TEXT: John 1:15-30
The students will be made aware of and be able to tell why one of the greatest responsibilities of a Christian is to point sinners to Christ.
This lesson takes place in the summer of 26 A.D., the year John began his ministry at the age of thirty. Tiberius was the Caesar (Caesar being the title taken by each of the Roman emperors).
John the Baptist was ordained to be a Nazarite from his birth (Luke 1:15). A Nazarite was a man who made a vow to do some special service for God. They were not to drink wine, cut their hair, or come into contact with a dead body.
He dwelt by himself in the wild and thinly-populated region west of the Dead Sea. His dress was that of the old prophets, a garment woven of camel’s hair (2 Kings 1:8 and Matthew 3:4) attached around the body by a leather girdle. A girdle was worn by both men and women to hold the looser garments. The common girdle was made of leather, a finer one was made of linen, embroidered with silk and frequently studded with gold, pearls, or other precious stones. Today we would compare a girdle to a wide sash or belt.
His food was of the desert, locusts (Leviticus 11:22) and wild honey (Psalm 81:16). Locusts have been used as a food source from the earliest times. Some people dried their locusts in the sun and ate them with milk. The most common method was to pull off the legs and wings and roast them in an iron pan. Then they were thrown into a bag, and eaten like parched corn. Sometimes they were ground and then mixed with flour and water and made into cakes. They could be eaten roasted with salt, smoked, boiled, stewed, or fried in butter. They resemble shrimp in taste. At the present time they are eaten only by the poorest of people.
John came to the banks of the lower Jordan River to be the Elijah of the prophecy in Luke 1:17. The whole land was stirred by the preaching of this strange, rugged, fearless man of God proclaiming the Messiah and repentance for everyone. About a year after he baptized Jesus at Bethabara, a place near the Jordan River and about twelve miles south of the Sea of Galilee, he was imprisoned by Herod, Tetrarch (or ruler) of Galilee. Assuming that John began his ministry shortly before he baptized Jesus, it lasted about a year and a half. Thirty years of seclusion. A year and a half of public preaching. A year and four months in prison. Then the curtain. This is a brief summary of the man who ushered in the Savior of the world, and of whom Jesus said there had not been born a greater (Matthew 11:11). John did no miracles (John 10:41).
The time—God’s time—had arrived! The Messiah, Jesus, was about to be revealed to the world. People everywhere were groaning for deliverance from sin and God had now sent His “only begotten Son, that whosoever believeth in him should not perish, but have everlasting life.” But all the smallest details foretold in God’s plan were to be accomplished. Isaiah 40:3 and Malachi 3:1 had spoken of a specific person who was first to come on the scene as the forerunner of Christ. He was John the Baptist.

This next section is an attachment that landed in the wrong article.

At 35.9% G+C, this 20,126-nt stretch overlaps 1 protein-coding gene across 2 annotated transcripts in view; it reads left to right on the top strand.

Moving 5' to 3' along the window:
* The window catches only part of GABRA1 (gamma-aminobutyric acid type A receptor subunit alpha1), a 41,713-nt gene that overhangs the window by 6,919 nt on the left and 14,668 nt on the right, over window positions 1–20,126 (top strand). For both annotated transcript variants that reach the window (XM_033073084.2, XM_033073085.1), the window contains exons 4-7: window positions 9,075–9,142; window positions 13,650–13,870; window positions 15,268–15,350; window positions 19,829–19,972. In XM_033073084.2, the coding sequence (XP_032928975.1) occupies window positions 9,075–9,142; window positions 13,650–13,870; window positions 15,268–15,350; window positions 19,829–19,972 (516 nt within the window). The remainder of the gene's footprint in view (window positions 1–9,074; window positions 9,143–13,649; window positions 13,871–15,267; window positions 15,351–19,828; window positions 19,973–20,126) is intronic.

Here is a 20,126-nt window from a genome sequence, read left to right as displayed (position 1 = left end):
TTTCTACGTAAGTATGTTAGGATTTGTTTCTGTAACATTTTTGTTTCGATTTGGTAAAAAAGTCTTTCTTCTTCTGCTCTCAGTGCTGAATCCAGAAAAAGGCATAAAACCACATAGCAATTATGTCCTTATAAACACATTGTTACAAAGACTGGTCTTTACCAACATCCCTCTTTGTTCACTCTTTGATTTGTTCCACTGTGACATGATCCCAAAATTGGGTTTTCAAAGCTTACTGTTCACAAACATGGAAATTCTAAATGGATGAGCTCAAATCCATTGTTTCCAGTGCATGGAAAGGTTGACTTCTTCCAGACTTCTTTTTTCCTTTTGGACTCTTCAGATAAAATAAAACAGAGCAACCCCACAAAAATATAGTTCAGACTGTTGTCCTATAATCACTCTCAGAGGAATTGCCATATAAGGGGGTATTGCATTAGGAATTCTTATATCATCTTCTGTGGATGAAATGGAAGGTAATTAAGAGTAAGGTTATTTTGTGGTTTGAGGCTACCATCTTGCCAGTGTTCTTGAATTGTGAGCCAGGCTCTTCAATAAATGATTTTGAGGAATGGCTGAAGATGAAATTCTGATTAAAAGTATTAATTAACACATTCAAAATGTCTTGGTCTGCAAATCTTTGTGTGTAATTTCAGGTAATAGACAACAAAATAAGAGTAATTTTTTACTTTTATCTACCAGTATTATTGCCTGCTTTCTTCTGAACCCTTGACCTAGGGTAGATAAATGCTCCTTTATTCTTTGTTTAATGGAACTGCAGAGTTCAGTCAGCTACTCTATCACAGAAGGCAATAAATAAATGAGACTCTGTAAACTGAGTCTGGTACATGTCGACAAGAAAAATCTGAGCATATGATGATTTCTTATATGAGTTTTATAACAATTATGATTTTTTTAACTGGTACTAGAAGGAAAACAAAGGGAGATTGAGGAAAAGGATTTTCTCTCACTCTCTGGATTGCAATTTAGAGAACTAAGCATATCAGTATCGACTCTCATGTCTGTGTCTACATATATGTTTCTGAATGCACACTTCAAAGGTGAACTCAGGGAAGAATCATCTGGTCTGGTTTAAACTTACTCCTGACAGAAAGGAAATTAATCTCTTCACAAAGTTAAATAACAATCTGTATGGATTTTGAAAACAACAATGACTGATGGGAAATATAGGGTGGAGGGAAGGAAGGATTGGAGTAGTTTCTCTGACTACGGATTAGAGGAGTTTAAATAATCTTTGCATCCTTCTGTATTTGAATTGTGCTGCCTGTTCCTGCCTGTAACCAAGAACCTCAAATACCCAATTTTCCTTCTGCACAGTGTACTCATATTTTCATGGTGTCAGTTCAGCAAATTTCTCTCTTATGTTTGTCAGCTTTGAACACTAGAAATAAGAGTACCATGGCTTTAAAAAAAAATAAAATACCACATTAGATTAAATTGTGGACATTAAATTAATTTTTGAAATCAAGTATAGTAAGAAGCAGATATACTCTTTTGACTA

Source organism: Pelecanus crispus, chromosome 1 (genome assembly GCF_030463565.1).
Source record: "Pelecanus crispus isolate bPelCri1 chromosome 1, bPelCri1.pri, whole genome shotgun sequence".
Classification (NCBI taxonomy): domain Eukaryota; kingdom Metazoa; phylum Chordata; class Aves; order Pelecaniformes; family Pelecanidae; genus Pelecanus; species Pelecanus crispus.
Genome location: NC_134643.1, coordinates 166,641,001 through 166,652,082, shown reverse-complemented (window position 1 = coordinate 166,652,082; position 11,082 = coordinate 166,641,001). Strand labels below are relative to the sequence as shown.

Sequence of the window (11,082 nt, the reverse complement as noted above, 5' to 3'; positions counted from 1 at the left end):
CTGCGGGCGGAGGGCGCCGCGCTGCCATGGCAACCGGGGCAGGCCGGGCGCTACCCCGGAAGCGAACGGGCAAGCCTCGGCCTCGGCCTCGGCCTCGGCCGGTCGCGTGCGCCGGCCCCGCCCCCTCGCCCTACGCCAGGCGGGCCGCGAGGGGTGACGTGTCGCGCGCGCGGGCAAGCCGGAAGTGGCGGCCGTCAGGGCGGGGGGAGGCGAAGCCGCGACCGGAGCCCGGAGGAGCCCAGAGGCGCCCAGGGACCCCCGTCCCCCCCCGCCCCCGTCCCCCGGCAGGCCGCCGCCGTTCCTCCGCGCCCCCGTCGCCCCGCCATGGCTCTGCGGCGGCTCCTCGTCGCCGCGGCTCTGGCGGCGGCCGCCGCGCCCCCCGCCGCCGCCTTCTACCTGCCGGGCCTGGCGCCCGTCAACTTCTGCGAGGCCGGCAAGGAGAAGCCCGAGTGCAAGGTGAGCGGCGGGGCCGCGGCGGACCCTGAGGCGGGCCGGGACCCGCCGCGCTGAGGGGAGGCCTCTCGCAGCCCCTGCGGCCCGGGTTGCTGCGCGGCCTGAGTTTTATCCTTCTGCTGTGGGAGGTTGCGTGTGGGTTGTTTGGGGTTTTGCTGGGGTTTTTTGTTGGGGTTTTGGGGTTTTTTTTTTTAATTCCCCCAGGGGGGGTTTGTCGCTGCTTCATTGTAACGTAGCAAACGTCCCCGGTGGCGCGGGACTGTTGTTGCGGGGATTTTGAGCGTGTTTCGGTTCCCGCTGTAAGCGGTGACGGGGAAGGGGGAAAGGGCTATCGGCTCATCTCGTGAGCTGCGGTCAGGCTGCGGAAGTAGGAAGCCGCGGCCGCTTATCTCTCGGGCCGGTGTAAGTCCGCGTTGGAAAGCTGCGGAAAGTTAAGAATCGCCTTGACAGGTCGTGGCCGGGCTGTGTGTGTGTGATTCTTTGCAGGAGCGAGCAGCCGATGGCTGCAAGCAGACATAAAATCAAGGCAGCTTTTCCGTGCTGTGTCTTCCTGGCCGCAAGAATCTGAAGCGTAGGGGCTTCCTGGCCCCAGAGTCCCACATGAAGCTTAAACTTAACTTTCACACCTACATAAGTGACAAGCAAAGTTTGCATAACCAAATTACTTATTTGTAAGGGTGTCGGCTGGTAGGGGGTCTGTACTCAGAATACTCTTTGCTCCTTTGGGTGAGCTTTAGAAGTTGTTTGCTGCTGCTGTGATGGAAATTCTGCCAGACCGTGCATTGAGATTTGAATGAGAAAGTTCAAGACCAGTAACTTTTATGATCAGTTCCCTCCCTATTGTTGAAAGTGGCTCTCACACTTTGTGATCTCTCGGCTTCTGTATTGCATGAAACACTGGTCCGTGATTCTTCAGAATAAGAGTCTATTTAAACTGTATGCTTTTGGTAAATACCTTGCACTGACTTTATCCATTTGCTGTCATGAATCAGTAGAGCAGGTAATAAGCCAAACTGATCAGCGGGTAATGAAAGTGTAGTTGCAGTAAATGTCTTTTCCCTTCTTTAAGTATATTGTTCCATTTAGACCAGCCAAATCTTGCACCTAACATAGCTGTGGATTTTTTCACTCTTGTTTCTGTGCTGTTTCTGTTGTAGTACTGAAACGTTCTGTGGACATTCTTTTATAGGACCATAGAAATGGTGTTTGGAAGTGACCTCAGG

- Six months before Mary was told she was to give birth to the Son of God, who announced to Zacharias the birth of John the Baptist, and what was John’s mission in life to be? See Luke 1:13-19.
Response: Gabriel announced John’s coming birth. John’s mission was to announce the coming of the Messiah. The point of this question is to bring out that John the Baptist was a special man with a special call.
- Within this lesson’s text, what was the theme of John the Baptist’s remarks? Relate this theme to Isaiah 53:4-7, and tell in your own words what taking away the sin of the world might mean.
Response: While John preached repentance, within our text he was pointing to Christ as the Lamb of God (verse 29). Hopefully, the students’ responses to the second part of the question will bring out that because Jesus bore the sins of the world upon Himself on the cross, our sins are forgiven and taken away when we repent of them. Deeper study could include a discussion of the two goats offered by the Children of Israel (Leviticus 16:5-22). This discussion should bring out that Christ fulfills the offering of both goats—one was made the sin offering and the other became the scapegoat. The priest laid both his hands upon the head of this second goat and confessed all the iniquities, transgressions, and sins of the Children of Israel. The goat was then taken into the wilderness and let go, thus becoming a symbol of taking away the sins of the world.
- John the Baptist’s chief mission on earth was______ . In other words, he was to be a _______ of the coming Christ. John even witnessed unselfishly to ______ and said, “Behold the Lamb of God, which taketh away the sin of the world.” See 1:29 and 36.
Response: John the Baptist’s chief mission on earth was to tell of the coming of Jesus. In other words, he was to be a forerunner of Christ. John even witnessed unselfishly to his own disciples, etc. The point of this exercise is to emphasize that John’s desire to point people to Christ was so strong that he would even subjugate his own personal feelings in order to do this. Discuss with your students that, contrary to natural human inclination, John discouraged his disciples’ attachment to him, and encouraged them to follow Christ instead. See also John 3:28-30.